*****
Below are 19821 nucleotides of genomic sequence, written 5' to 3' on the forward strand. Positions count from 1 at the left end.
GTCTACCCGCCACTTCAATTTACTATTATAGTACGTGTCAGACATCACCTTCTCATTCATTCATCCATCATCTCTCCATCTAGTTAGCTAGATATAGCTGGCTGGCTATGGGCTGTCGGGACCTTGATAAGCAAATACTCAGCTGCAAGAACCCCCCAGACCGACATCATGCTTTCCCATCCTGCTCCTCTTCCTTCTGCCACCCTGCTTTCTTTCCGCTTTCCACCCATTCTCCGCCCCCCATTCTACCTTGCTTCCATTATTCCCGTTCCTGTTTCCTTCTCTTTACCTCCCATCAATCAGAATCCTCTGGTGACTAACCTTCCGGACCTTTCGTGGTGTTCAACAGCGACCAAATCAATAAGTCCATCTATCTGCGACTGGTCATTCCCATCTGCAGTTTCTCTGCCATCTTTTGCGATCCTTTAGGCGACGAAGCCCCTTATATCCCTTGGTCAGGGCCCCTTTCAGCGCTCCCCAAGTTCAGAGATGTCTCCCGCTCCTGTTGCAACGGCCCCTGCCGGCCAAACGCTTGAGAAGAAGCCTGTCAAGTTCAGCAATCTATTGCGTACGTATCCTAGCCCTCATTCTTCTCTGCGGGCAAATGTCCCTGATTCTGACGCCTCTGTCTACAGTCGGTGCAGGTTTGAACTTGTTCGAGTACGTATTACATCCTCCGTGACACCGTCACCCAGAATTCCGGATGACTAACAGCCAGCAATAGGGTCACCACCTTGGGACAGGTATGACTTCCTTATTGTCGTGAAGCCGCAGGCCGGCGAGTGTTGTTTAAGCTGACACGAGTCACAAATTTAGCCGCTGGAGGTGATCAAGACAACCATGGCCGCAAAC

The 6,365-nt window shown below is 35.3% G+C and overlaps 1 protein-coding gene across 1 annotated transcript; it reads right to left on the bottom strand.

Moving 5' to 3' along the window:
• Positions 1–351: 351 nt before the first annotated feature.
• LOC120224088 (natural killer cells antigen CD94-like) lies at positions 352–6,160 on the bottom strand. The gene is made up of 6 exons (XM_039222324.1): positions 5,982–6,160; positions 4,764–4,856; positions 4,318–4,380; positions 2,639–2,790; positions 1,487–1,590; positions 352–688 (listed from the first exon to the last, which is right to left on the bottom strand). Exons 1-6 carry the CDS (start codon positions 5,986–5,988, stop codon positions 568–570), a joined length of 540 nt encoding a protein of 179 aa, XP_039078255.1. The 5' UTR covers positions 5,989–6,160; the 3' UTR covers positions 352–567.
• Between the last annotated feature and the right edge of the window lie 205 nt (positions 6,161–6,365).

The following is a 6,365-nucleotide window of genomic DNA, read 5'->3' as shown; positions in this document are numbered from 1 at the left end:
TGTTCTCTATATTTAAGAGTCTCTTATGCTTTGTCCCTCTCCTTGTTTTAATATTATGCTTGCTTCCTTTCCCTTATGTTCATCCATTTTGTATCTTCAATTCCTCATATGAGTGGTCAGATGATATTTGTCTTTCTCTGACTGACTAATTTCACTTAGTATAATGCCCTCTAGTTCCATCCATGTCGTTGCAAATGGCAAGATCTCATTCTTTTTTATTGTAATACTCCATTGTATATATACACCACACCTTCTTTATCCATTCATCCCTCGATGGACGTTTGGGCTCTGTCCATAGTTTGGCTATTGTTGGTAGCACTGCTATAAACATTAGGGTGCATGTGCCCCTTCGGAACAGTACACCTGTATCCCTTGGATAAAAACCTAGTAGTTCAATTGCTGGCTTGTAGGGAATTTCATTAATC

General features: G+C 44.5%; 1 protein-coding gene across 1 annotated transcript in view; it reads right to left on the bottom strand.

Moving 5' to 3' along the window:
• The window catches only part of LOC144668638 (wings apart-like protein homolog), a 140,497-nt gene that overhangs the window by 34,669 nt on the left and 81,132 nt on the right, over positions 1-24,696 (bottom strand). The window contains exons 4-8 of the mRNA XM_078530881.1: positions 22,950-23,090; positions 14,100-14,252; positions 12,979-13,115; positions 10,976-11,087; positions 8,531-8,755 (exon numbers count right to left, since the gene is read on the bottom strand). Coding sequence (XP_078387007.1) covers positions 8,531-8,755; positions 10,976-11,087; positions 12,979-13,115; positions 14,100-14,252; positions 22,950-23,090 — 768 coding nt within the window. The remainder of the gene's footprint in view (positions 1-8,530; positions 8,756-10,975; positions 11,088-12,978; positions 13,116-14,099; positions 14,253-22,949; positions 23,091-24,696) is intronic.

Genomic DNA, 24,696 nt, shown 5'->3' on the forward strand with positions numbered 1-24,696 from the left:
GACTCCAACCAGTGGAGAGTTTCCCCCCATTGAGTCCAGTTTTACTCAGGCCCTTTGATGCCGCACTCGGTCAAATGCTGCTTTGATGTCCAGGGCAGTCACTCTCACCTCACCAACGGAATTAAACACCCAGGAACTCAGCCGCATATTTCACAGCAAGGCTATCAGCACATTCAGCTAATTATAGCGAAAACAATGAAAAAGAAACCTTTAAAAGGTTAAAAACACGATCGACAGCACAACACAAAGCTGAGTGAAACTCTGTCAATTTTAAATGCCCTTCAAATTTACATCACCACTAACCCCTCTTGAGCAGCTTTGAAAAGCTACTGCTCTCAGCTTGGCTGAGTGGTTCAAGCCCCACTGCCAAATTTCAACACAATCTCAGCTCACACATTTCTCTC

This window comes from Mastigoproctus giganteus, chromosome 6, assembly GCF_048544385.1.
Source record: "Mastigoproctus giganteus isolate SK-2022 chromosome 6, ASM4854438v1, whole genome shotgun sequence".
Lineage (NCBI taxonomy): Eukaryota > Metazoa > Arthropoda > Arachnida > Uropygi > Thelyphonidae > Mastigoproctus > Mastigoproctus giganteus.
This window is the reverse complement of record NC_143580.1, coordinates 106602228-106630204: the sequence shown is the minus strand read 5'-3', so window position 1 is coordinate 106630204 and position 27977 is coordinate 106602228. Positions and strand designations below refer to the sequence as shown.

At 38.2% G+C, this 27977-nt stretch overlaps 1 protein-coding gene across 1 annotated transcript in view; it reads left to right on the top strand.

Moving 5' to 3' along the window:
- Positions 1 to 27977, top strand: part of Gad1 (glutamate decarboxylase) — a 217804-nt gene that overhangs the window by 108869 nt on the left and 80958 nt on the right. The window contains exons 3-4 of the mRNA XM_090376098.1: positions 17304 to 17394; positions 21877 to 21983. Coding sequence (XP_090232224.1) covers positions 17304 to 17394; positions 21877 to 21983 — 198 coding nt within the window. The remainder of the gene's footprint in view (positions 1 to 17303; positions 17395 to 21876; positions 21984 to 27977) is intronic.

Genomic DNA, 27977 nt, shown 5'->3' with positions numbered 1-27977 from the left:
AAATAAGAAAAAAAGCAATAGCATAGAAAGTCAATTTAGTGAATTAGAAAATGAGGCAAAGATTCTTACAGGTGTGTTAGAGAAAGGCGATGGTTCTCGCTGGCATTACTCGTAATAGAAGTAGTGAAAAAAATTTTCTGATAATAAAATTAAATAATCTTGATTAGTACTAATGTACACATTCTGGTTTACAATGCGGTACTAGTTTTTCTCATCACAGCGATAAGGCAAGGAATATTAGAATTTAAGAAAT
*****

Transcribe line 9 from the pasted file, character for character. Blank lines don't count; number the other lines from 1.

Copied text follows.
TGTTCTCTATATTTAAGAGTCTCTTATGCTTTGTCCCTCTCCTTGTTTTAATATTATGCTTGCTTCCTTTCCCTTATGTTCATCCATTTTGTATCTTCAATTCCTCATATGAGTGGTCAGATGATATTTGTCTTTCTCTGACTGACTAATTTCACTTAGTATAATGCCCTCTAGTTCCATCCATGTCGTTGCAAATGGCAAGATCTCATTCTTTTTTATTGTAATACTCCATTGTATATATACACCACACCTTCTTTATCCATTCATCCCTCGATGGACGTTTGGGCTCTGTCCATAGTTTGGCTATTGTTGGTAGCACTGCTATAAACATTAGGGTGCATGTGCCCCTTCGGAACAGTACACCTGTATCCCTTGGATAAAAACCTAGTAGTTCAATTGCTGGCTTGTAGGGAATTTCATTAATC